An imminent breakthrough on the Qatar rift is possible but unlikely

GULF COUNTRIES - Report 30 Nov 2020 by Rory Fyfe and Justin Alexander

* A regional visit by Jared Kushner has raised hopes of a breakthrough on the rift, although he is more focused on the Israel normalization push.
* The best outcome, still unlikely, is an easing of the airspace blockade by Saudi Arabia.
* For Saudi Arabia a resolution could help ease tensions with Biden and reunite the GCC in the face of the perceived threat from Iran.
* The core issue underlying the rift, Qatar’s relations with political Islam, remains very live, and it is hard to see what Qatar could offer that would enable a face-saving climb down.
* Qatar has also been making progress in seeking legal redress on aspects of the embargo, embarrassing the Quartet and also providing some chips it could trade as part of a resolution.
* A resolution, if and when it finally comes, would facilitate GCC financial assistance for Oman, Bahrain and other needy states in the vicinity. It should also provide a welcome economic boost for Dubai.

Jared Kushner is visiting Saudi Arabia and Qatar this week, which some commentators see as a final push by the Trump Administration to resolve the three-and-a-half-year rift between Qatar and “the Quartet” of Saudi Arabia, UAE, Bahrain and Egypt (WSJ, Ax, Rt). There have also been several mildly optimistic statements by US and Qatari officials in recent months. However, although the spat between Gulf neighbors may seem far more tractable than many of the region’s animosities and conflicts, a face-saving solution still looks difficult given the intensity of bile that has been directed at Qatar and several recent developments that point away from progress. At best, Saudi Arabia may ease its airspace blockade on Qatari flights.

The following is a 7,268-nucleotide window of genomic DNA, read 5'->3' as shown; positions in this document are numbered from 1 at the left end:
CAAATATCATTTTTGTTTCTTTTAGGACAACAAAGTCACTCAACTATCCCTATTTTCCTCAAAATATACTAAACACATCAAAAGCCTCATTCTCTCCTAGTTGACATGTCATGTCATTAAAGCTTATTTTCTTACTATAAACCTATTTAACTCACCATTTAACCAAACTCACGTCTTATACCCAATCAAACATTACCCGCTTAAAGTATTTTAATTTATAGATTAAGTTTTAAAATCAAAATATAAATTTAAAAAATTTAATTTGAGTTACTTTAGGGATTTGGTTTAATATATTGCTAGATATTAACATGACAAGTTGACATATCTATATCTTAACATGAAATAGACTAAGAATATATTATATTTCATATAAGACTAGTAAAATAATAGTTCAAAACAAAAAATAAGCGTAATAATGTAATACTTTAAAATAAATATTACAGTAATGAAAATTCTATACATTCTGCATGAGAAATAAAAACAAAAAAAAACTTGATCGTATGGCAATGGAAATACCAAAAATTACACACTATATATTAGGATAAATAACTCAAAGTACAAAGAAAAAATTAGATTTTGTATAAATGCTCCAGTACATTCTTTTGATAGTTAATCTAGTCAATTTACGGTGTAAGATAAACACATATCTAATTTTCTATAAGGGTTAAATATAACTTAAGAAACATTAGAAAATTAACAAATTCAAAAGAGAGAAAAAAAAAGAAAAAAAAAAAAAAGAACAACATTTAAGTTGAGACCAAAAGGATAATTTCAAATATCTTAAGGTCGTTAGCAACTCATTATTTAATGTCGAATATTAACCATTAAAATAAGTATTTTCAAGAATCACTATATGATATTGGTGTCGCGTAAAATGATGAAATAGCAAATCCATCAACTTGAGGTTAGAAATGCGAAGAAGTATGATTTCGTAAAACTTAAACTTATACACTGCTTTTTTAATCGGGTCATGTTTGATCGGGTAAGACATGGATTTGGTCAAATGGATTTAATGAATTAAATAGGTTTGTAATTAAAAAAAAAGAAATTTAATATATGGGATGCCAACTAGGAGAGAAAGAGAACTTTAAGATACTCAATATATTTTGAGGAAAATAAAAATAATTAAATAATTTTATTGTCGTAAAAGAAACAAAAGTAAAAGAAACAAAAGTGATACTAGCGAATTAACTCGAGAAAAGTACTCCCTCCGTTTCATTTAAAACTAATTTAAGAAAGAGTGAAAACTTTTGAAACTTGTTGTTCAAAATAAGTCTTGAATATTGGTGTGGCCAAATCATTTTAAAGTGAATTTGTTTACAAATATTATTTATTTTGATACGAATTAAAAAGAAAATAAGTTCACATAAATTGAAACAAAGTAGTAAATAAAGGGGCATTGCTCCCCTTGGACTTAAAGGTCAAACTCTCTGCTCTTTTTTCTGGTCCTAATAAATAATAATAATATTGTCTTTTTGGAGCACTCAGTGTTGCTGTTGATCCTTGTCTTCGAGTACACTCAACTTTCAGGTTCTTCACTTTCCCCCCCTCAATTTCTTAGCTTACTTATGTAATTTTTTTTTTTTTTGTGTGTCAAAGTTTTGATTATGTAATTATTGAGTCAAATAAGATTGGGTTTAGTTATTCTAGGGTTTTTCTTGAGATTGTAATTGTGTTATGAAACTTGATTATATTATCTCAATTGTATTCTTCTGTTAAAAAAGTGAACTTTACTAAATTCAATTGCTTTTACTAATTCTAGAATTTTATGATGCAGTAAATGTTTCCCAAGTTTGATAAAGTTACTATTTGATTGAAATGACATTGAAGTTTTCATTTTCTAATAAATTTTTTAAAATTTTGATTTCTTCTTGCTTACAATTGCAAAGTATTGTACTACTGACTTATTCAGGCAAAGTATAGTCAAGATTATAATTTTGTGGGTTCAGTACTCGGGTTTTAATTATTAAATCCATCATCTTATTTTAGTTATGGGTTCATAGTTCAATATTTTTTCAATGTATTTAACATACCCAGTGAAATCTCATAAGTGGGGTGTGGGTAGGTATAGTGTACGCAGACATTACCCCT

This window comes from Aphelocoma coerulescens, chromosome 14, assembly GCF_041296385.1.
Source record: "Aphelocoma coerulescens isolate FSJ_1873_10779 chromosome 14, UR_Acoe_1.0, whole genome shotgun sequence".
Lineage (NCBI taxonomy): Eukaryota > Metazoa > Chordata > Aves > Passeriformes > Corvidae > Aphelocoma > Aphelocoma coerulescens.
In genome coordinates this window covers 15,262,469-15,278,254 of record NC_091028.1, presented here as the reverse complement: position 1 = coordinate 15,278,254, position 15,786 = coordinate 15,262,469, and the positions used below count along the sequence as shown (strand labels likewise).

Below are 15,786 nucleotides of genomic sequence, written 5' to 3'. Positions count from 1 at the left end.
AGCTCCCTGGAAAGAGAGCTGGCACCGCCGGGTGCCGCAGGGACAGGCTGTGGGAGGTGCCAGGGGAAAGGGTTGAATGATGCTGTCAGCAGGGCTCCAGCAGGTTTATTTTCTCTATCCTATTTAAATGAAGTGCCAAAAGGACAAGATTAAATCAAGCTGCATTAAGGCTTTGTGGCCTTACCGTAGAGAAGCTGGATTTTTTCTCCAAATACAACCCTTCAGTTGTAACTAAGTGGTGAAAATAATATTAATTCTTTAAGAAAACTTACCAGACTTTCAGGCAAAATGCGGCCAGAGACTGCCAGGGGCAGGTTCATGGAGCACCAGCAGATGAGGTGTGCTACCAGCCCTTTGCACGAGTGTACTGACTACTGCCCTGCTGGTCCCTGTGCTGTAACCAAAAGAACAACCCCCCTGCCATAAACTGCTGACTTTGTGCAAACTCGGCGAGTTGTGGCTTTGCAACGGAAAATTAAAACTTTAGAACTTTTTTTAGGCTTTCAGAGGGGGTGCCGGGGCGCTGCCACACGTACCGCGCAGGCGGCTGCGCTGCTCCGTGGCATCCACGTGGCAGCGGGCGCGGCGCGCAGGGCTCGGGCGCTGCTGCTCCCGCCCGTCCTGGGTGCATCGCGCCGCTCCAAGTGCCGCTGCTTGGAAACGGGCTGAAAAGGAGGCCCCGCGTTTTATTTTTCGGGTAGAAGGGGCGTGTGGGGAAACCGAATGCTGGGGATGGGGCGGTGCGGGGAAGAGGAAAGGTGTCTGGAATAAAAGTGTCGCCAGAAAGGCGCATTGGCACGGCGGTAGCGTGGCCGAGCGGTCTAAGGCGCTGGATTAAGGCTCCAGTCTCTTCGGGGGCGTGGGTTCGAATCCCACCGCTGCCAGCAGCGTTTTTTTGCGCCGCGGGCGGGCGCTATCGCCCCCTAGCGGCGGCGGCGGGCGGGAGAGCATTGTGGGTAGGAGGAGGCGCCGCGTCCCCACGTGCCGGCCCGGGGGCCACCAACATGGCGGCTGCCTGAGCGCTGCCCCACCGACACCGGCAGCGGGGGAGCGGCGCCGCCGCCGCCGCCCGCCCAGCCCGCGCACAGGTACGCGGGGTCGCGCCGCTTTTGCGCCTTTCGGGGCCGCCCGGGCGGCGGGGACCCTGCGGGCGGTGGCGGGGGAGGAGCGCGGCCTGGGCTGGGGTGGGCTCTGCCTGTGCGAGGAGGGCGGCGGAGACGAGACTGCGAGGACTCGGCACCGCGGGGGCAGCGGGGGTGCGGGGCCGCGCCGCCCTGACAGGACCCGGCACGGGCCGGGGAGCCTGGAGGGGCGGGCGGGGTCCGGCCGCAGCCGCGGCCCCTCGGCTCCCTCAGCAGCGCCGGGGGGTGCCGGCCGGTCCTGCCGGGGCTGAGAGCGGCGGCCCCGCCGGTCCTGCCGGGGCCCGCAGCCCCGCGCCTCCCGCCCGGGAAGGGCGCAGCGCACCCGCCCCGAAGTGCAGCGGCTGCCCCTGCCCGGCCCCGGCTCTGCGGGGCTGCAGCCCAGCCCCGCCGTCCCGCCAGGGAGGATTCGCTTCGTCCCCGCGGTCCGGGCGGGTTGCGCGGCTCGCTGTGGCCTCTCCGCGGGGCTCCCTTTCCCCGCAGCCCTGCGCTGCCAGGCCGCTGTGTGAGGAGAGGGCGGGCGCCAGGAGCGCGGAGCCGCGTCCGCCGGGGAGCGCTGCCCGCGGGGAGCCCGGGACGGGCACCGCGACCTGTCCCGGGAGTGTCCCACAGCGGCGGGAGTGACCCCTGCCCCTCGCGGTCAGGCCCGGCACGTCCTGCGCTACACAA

The Qatar rift itself is unlikely to be a high priority for the outgoing Trump Administration or for Kushner personally, who is more invested in the push for normalization with Israel. It may be that Kushner will be promoting a transactional arrangement that links the resolution of the Qatar rift with moves towards normalization with Israel by Qatar and possibly Saudi Arabia. This would follow a pattern in which the US removed Sudan’s state sponsor of terrorism designation and offered the UAE F-35 jets as part of their normalization deals. However, it is unclear what reward Saudi Arabia could be offered that would plausibly get through Congress and Biden. Moreover, the Qatari and Saudi foreign ministers have repeatedly and firmly stated that they would only consider normalization in relation to a final-status Israeli-Palestinian agreement, something that is highly unlikely anytime soon. At the UN in September, Qatar’s emir strongly defended the Arab Peace Initiative, the 2002 Saudi-led proposal to offer Israel full regional normalization in return for a Palestinian state on the 1967 borders. The Kushner visit is likely to have a more limited goal of facilitating overflight rights for Israeli airlines.

Ignoring the normalization angle and Kushner’s visit, there remain several good reasons why Saudi Arabia would like a resolution to the rift.

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